Remembering from whatever is left of my trigonometry memories that:

(6)   \begin{equation*} sin(u) \times sin(v) = \frac{cos(u-v) - cos(u+v)}{2} \end{equation*}

The top term of (5) simplifies to:

(7)   \begin{equation*} \begin{split} \frac{A_{enc}}{2} \times [cos(\omega_{enc} \times t + \theta_{enc} - \omega_{ref} \times t - \theta_{ref}) - \\ - cos(\omega_{enc} \times t + \theta_{enc} + \omega_{enc} \times t + \theta_{ref})] \end{split} \end{equation*}

Now remember from the way I chose S_{ref} that \omega_{enc}=\omega_{ref} and that \theta_{enc}=\theta_{ref} so the first cos() becomes cos(0)=1 which is a DC (non-oscilating) term. So the top term ends up being:

(8)   \begin{equation*} \frac{A_{enc}}{2} \times [1 - cos(2 \times ( \omega_{enc} \times t + \times \theta_{enc}))] \end{equation*}

The bottom term of (5) becomes:

(9)   \begin{equation*} \begin{split} \sum_{k=1}^n \frac{A_k}{2} \times [cos(\omega_k \times t + \theta_k - \omega_{ref} \times t - \theta_{ref}) - \\ - cos(\omega_k \times t + \theta_k + \omega_{ref} \times t + \theta_{ref})] \end{split} \end{equation*}

In this case however we can’t cancel out \omega_k \times t with \omega_{ref} \times t unless \omega_k is equal to \omega_{ref} and \theta_k = \theta_{ref}. This happens for Background Noise frequencies \omega_k that are “close” to the Encoded Signal \omega_{enc}=\omega_{ref} frequency and at about the same phase offset \theta_k = \theta_{enc} = \theta_{ref}.

Putting everything together equation (5) can then be simplified to:

(10)   \begin{equation*} \begin{split} S_T \times S_{ref} &= \frac{A_{enc}}{2} \times [1 -\\ &\phantom{=}\, - \frac{A_{enc}}{2} \times cos(2 \times (\omega_{enc} \times t + \theta_{enc})) + \\ &\phantom{=}\, + \frac{A_k}{2} \times \sum_{k=1}^n cos[(\omega_k - \omega_{ref}) \times t + \theta_k - \theta_{ref}] - \\ &\phantom{=}\, - \sum_{k=1}^n cos[(\omega_k + \omega_{ref}) \times t + \theta_k + \theta_{ref}] \end{split} \end{equation*}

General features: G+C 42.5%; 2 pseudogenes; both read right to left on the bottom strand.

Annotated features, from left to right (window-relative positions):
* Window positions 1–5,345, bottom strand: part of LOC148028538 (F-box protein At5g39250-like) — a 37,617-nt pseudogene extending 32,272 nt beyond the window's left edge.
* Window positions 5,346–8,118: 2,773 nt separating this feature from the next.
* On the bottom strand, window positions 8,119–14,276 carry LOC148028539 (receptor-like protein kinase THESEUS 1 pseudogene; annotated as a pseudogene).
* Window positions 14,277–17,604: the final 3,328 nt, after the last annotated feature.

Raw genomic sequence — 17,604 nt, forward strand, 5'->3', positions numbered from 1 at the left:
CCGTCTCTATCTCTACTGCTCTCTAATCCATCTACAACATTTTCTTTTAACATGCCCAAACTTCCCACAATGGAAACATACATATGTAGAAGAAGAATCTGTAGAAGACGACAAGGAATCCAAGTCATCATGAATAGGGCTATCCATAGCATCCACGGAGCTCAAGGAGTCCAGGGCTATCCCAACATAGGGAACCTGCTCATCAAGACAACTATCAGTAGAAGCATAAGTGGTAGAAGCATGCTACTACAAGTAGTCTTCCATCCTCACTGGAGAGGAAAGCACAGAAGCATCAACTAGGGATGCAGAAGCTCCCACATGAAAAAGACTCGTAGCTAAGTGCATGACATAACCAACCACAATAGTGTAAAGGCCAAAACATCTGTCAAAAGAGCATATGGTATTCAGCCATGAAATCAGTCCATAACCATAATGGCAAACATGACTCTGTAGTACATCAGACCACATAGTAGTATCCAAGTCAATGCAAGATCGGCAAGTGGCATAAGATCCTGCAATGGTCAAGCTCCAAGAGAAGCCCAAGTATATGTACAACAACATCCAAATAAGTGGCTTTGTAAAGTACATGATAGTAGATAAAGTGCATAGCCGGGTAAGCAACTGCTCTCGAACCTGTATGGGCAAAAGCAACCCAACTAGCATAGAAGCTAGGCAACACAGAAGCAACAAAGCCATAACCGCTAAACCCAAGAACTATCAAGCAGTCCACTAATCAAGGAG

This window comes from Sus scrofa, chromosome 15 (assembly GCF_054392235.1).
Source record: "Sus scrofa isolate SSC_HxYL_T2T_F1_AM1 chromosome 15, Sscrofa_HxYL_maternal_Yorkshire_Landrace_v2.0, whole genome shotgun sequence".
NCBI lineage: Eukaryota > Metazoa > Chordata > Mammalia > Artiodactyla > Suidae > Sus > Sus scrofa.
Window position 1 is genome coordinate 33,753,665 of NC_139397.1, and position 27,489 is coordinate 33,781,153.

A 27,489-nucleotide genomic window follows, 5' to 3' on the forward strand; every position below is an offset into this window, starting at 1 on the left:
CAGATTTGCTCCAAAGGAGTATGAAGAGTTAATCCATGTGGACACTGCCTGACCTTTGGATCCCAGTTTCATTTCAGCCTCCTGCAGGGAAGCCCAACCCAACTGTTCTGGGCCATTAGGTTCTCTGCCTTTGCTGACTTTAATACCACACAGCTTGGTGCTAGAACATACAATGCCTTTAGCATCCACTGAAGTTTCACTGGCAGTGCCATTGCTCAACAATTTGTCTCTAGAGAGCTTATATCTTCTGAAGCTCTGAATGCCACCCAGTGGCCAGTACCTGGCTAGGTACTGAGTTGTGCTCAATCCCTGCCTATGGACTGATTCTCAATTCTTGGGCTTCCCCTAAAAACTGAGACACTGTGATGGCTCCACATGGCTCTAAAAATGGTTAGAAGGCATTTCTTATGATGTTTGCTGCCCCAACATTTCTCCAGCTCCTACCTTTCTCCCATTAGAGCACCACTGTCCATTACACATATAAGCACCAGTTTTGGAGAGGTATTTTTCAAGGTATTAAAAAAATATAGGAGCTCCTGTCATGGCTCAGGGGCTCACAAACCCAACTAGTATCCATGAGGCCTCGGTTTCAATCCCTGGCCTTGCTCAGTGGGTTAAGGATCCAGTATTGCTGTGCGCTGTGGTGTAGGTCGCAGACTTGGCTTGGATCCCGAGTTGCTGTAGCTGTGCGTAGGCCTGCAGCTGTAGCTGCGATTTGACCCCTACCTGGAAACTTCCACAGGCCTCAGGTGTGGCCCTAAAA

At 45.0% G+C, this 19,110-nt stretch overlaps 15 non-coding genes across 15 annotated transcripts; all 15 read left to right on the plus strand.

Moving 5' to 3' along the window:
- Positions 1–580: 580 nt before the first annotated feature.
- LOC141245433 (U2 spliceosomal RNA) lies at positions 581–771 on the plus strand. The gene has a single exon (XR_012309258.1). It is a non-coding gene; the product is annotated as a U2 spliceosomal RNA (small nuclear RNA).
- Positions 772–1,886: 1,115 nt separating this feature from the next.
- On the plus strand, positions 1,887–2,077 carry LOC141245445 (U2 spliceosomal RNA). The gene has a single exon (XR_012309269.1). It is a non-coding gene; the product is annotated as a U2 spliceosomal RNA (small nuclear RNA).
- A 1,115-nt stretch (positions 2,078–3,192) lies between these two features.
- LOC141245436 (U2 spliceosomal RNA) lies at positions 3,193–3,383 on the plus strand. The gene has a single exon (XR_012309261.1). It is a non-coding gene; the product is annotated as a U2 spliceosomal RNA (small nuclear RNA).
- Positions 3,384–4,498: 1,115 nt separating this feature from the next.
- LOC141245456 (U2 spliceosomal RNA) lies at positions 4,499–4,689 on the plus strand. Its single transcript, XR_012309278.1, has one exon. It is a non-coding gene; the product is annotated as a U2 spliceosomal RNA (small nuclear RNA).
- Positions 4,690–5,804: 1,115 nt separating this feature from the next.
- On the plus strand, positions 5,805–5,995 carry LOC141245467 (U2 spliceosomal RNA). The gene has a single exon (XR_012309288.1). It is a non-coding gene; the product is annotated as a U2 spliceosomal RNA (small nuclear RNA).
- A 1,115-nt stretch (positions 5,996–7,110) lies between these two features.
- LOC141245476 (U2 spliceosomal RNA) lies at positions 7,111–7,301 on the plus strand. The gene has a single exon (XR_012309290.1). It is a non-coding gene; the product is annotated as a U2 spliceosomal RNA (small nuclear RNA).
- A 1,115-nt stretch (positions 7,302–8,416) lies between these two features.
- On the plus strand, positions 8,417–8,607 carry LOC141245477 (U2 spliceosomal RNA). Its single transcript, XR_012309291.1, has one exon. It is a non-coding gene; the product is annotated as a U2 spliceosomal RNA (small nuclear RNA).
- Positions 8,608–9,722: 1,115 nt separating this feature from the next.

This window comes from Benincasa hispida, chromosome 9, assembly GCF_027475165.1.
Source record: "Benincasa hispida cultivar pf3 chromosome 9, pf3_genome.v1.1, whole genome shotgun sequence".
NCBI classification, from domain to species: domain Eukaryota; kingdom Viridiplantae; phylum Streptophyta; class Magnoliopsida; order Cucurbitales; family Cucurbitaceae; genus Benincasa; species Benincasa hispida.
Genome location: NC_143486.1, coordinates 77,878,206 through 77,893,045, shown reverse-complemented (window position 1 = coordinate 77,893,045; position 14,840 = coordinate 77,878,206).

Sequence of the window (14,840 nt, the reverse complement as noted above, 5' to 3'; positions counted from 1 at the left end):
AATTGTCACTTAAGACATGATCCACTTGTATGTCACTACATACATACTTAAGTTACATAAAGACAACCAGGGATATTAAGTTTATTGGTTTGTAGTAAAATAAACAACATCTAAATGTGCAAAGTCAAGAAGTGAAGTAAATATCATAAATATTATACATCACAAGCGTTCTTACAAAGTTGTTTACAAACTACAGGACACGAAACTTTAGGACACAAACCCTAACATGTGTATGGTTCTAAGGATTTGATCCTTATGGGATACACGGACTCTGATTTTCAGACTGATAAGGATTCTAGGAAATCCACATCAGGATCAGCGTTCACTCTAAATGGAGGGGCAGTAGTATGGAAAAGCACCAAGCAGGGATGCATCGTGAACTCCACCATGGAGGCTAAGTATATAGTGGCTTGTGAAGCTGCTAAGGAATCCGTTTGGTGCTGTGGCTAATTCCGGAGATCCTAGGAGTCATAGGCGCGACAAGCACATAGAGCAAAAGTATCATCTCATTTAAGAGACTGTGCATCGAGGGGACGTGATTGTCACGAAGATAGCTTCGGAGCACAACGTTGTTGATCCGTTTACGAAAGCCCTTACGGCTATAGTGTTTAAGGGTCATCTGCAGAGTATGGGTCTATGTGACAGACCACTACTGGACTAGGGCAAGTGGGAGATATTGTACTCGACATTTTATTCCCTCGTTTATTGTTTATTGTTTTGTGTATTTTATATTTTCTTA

Upon a slightly more careful inspection I observe that the result of beating S_T with S_{ref} is a DC term and a series of oscillatory terms at different frequencies.

NOTE: Actually there’s two DC terms. The 2nd DC term is hidden in the cos[(\omega_k - \omega_{ref}) \times t + \theta_k -\theta_{ref}] term. This happens as mentioned before when \omega_k is about the same frequency as \omega_{enc}=\omega_{ref} and when \theta_k is equal to \theta_{enc} = \theta_{ref}.

So if I were to filter the result of S_T \times S_{ref} with a DC filter I would remove all the oscillating terms. To filter using a DC term I convolve the multiplication by a constant term which leaves me with:

(11)   \begin{equation*} [ S_T \times S_{ref} ] * 1 = \frac{A_{enc}}{2} \times 1 + \frac{A_{k0}}{2} \times 1 \end{equation*}

where the _{k0} term is used to indicate the frequency \omega_{k0} for which \omega_{k0} = \omega_{enc} and \theta_{k0} = \theta_{enc}. That is the component of the Background Noise that has a frequency and phase equal (or very close to) the Encoded Signal’s frequency and phase.

If we assume the Background Noise at the S_{ref} frequency and offset is small. Then:

(12)   \begin{equation*} [S_T \times S_{ref} ] * 1 = \frac{A_{enc}}{2} \end{equation*}

Which means that:

(13)   \begin{equation*} A_{enc} = \frac {[S_T \times S_{ref}] *1}{2} \end{equation*}

which brings us to the goal of finding A_{enc}.

Thanks to the people at tex.stackexchange for teaching me how to use Latex properly.

The biggest thanks go to The Scientist and Engineer’s Guide to Digital Signal Processing by Steven W. Smith, Ph.D for teaching me the intro knowledge on convolution.